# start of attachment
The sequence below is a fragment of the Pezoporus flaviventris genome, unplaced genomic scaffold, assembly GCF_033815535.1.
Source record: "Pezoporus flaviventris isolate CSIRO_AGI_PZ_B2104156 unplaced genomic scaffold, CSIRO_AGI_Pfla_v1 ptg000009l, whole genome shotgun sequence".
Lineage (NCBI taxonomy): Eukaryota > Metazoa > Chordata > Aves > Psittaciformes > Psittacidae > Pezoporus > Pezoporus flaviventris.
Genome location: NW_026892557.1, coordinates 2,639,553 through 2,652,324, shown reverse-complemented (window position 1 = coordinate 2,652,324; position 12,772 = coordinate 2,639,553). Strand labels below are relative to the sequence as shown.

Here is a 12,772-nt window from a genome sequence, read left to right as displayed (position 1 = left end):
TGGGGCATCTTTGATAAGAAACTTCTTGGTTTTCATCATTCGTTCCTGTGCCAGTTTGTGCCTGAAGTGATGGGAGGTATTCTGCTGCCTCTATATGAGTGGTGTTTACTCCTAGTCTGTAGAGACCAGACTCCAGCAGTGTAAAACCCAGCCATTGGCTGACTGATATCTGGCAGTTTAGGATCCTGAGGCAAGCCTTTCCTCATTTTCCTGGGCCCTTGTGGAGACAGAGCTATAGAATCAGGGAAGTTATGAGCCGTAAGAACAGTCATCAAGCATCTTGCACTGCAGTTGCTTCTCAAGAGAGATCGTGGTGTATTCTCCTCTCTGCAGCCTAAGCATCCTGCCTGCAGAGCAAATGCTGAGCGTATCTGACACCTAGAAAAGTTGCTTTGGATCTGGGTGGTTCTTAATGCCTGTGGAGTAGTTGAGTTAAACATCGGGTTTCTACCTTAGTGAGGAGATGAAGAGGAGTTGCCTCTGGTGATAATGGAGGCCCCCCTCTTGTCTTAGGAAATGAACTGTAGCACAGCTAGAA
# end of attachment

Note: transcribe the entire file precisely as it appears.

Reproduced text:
The sequence below is a fragment of the Pezoporus flaviventris genome, unplaced genomic scaffold, assembly GCF_033815535.1.
Source record: "Pezoporus flaviventris isolate CSIRO_AGI_PZ_B2104156 unplaced genomic scaffold, CSIRO_AGI_Pfla_v1 ptg000009l, whole genome shotgun sequence".
Lineage (NCBI taxonomy): Eukaryota > Metazoa > Chordata > Aves > Psittaciformes > Psittacidae > Pezoporus > Pezoporus flaviventris.
Genome location: NW_026892557.1, coordinates 2,639,553 through 2,652,324, shown reverse-complemented (window position 1 = coordinate 2,652,324; position 12,772 = coordinate 2,639,553). Strand labels below are relative to the sequence as shown.

Here is a 12,772-nt window from a genome sequence, read left to right as displayed (position 1 = left end):
TGGGGCATCTTTGATAAGAAACTTCTTGGTTTTCATCATTCGTTCCTGTGCCAGTTTGTGCCTGAAGTGATGGGAGGTATTCTGCTGCCTCTATATGAGTGGTGTTTACTCCTAGTCTGTAGAGACCAGACTCCAGCAGTGTAAAACCCAGCCATTGGCTGACTGATATCTGGCAGTTTAGGATCCTGAGGCAAGCCTTTCCTCATTTTCCTGGGCCCTTGTGGAGACAGAGCTATAGAATCAGGGAAGTTATGAGCCGTAAGAACAGTCATCAAGCATCTTGCACTGCAGTTGCTTCTCAAGAGAGATCGTGGTGTATTCTCCTCTCTGCAGCCTAAGCATCCTGCCTGCAGAGCAAATGCTGAGCGTATCTGACACCTAGAAAAGTTGCTTTGGATCTGGGTGGTTCTTAATGCCTGTGGAGTAGTTGAGTTAAACATCGGGTTTCTACCTTAGTGAGGAGATGAAGAGGAGTTGCCTCTGGTGATAATGGAGGCCCCCCTCTTGTCTTAGGAAATGAACTGTAGCACAGCTAGAA